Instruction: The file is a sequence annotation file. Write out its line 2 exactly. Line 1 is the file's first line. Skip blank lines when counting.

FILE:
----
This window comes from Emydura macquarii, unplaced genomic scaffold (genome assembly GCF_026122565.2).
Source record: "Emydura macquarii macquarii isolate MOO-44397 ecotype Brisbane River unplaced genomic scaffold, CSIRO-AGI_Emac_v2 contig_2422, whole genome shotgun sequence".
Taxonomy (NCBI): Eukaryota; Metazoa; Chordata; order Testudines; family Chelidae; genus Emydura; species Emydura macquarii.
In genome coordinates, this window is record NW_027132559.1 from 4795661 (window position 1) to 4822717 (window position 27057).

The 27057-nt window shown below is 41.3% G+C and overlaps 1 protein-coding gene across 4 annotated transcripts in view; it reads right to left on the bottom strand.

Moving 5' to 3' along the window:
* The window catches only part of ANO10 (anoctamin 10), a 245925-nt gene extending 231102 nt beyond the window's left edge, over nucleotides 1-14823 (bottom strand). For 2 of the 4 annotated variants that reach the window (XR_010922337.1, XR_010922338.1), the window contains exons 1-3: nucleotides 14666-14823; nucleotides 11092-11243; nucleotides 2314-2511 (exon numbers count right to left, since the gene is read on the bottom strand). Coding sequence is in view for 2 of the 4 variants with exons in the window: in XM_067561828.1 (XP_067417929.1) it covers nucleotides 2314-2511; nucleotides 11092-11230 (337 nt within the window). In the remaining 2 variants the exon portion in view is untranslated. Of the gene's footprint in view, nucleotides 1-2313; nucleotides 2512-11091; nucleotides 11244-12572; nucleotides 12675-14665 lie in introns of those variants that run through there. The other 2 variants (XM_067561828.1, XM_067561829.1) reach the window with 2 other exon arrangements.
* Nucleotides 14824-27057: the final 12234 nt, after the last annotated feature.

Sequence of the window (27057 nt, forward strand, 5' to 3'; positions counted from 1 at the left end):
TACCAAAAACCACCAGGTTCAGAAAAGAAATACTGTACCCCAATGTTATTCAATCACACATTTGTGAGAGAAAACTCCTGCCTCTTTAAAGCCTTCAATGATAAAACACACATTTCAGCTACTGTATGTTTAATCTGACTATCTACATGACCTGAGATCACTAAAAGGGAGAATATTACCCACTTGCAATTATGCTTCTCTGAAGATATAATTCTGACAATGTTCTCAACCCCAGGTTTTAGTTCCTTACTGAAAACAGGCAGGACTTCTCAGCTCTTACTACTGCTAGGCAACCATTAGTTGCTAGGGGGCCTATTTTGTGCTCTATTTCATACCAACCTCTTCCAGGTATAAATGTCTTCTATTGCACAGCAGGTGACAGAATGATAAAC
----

Source record: "Emydura macquarii macquarii isolate MOO-44397 ecotype Brisbane River unplaced genomic scaffold, CSIRO-AGI_Emac_v2 contig_2422, whole genome shotgun sequence".